For people of a certain age, Jack Nicklaus is the most dominant golfer of all time, a ball-striking, putt-making machine who helped propel golf onto the national stage. For those who are younger, the millennials, he may be just a name – the guy with 18 major championships who set the standard Tiger Woods has been trying decades to reach.
For me, Nicklaus' contributions to golf are a little more personal.
I spent my youth in Bloomfield Hills, Michigan, living on and playing the course at Wabeek Country Club that had been designed by Nicklaus and famed architect Pete Dye. Pictures of Nicklaus and his peers decorated the clubhouse. As the elevated greens and beefy water hazards ate up shot after shot – even when my handicap was in the single digits – I'd curse and wonder, “What were they thinking when they built this hole?”
There was also this legend about the tree on No. 7, smack dab in the middle of the fairway of what was already one of the hardest holes in Michigan, a tree that was so unfair and talked about that it became the logo of the country club itself. As the story was told, Nicklaus didn't want that tree there, but workers removed the wrong one and he got so angry that he took his name off the course.
“I don't know (the story). I don't think that's true,” Nicklaus told me Tuesday, shaking his head after playing at Sycamore Hills Golf Club, another course he designed.
Ugh, sometimes the illusion is better than the truth.
But sometimes what you see does meet the legend, such as Nicklaus' performance on Sycamore's 18th hole, where he drained a 50-foot putt – from 40 feet off the green – in front of a packed patio to finish the National Pro Scratch Invitational.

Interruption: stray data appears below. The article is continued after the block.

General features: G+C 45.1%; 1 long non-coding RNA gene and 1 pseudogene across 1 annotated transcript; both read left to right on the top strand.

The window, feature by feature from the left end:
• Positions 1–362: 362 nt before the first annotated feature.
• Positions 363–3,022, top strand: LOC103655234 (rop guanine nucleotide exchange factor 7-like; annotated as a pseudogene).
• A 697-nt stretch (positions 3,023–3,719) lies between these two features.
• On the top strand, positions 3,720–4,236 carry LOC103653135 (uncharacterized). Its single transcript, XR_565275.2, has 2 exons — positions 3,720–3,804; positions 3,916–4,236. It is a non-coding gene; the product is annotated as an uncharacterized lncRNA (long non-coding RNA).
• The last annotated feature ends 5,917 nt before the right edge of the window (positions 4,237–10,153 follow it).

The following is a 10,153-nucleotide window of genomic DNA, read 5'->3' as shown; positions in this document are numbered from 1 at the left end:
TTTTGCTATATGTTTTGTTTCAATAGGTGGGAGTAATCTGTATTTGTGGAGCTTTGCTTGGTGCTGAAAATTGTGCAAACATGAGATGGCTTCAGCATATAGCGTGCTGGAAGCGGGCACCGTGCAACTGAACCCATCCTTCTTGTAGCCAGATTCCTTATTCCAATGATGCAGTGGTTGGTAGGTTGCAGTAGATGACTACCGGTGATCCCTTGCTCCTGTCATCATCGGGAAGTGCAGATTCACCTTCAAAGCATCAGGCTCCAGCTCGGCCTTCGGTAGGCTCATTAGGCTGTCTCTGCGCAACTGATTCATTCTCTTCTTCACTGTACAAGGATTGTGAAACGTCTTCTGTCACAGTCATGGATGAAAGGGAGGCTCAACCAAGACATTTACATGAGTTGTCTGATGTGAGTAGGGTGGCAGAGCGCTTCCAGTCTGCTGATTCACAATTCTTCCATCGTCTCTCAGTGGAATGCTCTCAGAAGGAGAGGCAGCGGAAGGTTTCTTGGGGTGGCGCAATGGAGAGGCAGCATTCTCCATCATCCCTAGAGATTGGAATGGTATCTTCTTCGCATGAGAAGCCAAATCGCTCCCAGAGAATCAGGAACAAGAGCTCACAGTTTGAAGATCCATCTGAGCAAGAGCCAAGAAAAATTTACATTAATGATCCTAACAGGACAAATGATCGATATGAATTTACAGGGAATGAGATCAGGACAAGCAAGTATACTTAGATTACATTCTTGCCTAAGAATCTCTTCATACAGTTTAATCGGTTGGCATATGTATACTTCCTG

Nicklaus, 79, has always been clutch.
“It was one of the few decent shots I hit all day,” Nicklaus said. “I didn't hit very many because I don't play much golf anymore, and my golf game shows it.”
Nicklaus, who plays about only once a month these days, came at the invitation of Tom Kelley, president of the Kelley Automotive Group and probably the greatest amateur golfer in Fort Wayne history with nine City Championships. Kelley and his late father, Jim, hired Nicklaus to design Sycamore Hills in 1987. In fact, Nicklaus and Tom Kelley were the first people to play the course when it opened in 1989.
Nicklaus has been at Sycamore Hills about six times since then.
Playing the course now for him is like seeing a kid all grown up; no matter how much planning you do, you can't accurately predict what the future will bring. That's why a redesign took place in 2014, under the guidance of Jack Nicklaus II and the Nicklaus Design team, which lengthened the course to make it more suitable for the long hitters of today.
“The course has matured,” the elder Nicklaus said. “The trees are obviously bigger. There are new problems because of the vegetation growth and you have to solve those issues. The course is in beautiful shape. The superintendent (John Thompson) has done a wonderful job with the golf course. ... It's a good test.”
Nicklaus estimated he's designed 315 courses, so it's amazing that he would remember the details of Sycamore Hills, Wabeek or any other. But he's sharp, able to give you the ins and outs of the Ohio State football team or the NFL's Miami Dolphins, who have his grandson, Nicklaus O'Leary, among their tight ends.
As for Woods, who resurrected his career with a win at The Masters this year for his 15th major championship, Nicklaus was noncommittal on whether his own major record is in jeopardy.
“Well, we'll see,” he said, alluding to Woods' ailing back. “I thought he did a great job coming back. I've had people ask me for a long time, 'Can Tiger win again?' And I've said, yeah I thought so because anybody with the short game he's had would figure out how to hit it around the golf course and win. Whether he'll win more or not, I don't know. ... I wish him well and I know what he did at The Masters was pretty special.”
Almost as special as getting to walk a few holes at Sycamore Hills with the greatest golfer of all time.
Justin A. Cohn, senior writer for The Journal Gazette, has covered Fort Wayne sports since 1997. He can be reached by email at firstname.lastname@example.org or phone at 260-461-8429. You can also follow him on Twitter @sportsicohn.